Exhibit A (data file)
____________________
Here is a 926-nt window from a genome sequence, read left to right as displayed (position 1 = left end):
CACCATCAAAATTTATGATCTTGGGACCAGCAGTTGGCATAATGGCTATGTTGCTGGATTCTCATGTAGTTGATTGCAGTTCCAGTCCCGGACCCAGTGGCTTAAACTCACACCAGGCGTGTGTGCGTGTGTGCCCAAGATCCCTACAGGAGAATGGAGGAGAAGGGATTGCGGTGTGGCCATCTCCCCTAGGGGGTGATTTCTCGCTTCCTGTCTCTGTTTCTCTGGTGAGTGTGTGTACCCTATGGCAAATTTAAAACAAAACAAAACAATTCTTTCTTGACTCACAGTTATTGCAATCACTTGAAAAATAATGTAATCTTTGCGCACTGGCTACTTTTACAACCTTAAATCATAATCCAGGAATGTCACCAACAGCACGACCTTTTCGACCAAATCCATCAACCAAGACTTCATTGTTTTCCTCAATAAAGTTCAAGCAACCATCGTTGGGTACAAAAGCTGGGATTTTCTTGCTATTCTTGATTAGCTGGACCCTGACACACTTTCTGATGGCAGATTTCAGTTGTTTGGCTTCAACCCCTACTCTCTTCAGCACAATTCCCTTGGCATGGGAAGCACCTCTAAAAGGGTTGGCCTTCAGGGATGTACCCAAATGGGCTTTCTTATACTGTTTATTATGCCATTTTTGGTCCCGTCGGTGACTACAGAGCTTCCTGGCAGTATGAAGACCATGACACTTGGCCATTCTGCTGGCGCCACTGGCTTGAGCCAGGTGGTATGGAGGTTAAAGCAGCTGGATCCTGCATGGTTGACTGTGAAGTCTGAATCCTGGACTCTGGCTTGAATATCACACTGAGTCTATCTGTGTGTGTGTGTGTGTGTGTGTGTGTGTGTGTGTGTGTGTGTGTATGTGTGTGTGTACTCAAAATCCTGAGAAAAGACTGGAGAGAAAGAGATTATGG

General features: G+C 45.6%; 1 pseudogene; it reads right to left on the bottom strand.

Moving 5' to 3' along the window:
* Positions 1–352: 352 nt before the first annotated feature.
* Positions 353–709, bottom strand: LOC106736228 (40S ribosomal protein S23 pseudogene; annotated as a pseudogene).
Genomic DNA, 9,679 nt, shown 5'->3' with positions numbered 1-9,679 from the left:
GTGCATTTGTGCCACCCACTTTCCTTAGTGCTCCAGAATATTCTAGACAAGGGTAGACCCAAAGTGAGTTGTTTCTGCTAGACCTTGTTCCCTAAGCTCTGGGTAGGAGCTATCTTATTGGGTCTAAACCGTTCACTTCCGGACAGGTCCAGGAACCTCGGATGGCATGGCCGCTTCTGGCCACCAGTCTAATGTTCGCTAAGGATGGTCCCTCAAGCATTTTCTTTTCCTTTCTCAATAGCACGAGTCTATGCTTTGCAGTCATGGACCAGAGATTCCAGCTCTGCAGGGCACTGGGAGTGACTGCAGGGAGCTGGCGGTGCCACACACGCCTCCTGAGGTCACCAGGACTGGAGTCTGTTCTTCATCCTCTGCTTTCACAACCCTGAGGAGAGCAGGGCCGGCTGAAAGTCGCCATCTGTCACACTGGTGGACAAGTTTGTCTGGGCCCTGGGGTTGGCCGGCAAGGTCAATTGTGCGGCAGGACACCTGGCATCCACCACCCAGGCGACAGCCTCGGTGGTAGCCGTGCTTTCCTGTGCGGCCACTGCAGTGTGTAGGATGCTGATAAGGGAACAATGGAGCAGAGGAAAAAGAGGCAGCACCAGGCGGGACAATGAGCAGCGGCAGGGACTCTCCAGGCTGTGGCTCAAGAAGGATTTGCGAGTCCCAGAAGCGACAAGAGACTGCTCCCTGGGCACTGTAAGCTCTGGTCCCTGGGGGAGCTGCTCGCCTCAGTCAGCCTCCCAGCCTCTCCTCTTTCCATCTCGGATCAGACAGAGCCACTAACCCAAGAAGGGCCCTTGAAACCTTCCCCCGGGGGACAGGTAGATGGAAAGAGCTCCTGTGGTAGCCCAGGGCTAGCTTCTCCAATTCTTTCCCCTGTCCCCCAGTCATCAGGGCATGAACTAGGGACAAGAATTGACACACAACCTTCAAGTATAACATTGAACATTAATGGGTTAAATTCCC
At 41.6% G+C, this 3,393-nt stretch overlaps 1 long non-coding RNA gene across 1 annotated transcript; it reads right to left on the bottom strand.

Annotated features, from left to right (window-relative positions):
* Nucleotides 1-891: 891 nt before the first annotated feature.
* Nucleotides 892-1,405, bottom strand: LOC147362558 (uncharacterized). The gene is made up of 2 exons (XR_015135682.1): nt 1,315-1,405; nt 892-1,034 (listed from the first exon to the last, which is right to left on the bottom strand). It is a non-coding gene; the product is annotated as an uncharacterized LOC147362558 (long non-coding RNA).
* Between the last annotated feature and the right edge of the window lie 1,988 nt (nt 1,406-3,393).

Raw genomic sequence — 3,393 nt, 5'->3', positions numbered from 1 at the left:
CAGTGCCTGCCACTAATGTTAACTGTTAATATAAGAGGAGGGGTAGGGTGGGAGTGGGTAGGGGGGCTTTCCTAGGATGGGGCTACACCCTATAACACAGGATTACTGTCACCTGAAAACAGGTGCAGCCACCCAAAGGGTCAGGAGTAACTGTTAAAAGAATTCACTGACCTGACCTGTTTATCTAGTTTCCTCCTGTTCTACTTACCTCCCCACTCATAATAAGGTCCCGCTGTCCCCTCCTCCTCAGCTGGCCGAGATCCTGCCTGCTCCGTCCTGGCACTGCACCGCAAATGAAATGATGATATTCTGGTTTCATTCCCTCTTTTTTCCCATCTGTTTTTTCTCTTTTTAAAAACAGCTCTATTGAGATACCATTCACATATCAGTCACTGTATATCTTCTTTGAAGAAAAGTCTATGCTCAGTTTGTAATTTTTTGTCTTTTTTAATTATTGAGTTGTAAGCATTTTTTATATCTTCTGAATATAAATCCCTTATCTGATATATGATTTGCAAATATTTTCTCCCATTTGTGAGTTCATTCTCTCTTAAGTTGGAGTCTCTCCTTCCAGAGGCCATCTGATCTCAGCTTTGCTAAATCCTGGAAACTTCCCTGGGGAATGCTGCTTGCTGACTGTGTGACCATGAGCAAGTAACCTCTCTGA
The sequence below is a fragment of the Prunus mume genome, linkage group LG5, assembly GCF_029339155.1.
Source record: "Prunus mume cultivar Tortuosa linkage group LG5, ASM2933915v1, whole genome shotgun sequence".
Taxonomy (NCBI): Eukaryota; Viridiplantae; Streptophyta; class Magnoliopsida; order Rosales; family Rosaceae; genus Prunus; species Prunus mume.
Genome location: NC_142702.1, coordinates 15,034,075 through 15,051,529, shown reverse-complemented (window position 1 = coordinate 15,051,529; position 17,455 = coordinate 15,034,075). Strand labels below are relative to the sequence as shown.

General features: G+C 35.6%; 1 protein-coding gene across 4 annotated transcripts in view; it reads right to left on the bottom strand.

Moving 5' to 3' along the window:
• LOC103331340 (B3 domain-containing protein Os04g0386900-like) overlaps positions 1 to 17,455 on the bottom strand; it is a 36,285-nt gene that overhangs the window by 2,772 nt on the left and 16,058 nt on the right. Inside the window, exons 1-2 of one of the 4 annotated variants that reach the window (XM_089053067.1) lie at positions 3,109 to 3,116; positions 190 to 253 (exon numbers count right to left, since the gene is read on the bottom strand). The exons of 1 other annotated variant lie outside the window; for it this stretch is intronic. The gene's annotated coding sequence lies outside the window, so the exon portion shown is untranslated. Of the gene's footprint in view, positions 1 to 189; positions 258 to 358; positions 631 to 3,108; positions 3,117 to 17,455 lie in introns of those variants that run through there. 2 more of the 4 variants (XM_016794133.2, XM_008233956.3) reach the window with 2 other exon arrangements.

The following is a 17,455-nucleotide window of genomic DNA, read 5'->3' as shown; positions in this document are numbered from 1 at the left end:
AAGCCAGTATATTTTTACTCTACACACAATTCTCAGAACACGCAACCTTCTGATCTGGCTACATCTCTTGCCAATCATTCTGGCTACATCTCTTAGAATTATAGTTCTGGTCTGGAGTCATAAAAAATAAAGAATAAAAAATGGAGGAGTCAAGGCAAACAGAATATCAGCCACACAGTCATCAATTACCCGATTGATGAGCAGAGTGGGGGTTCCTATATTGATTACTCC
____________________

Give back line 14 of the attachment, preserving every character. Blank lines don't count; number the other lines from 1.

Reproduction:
Raw genomic sequence — 3,393 nt, 5'->3', positions numbered from 1 at the left: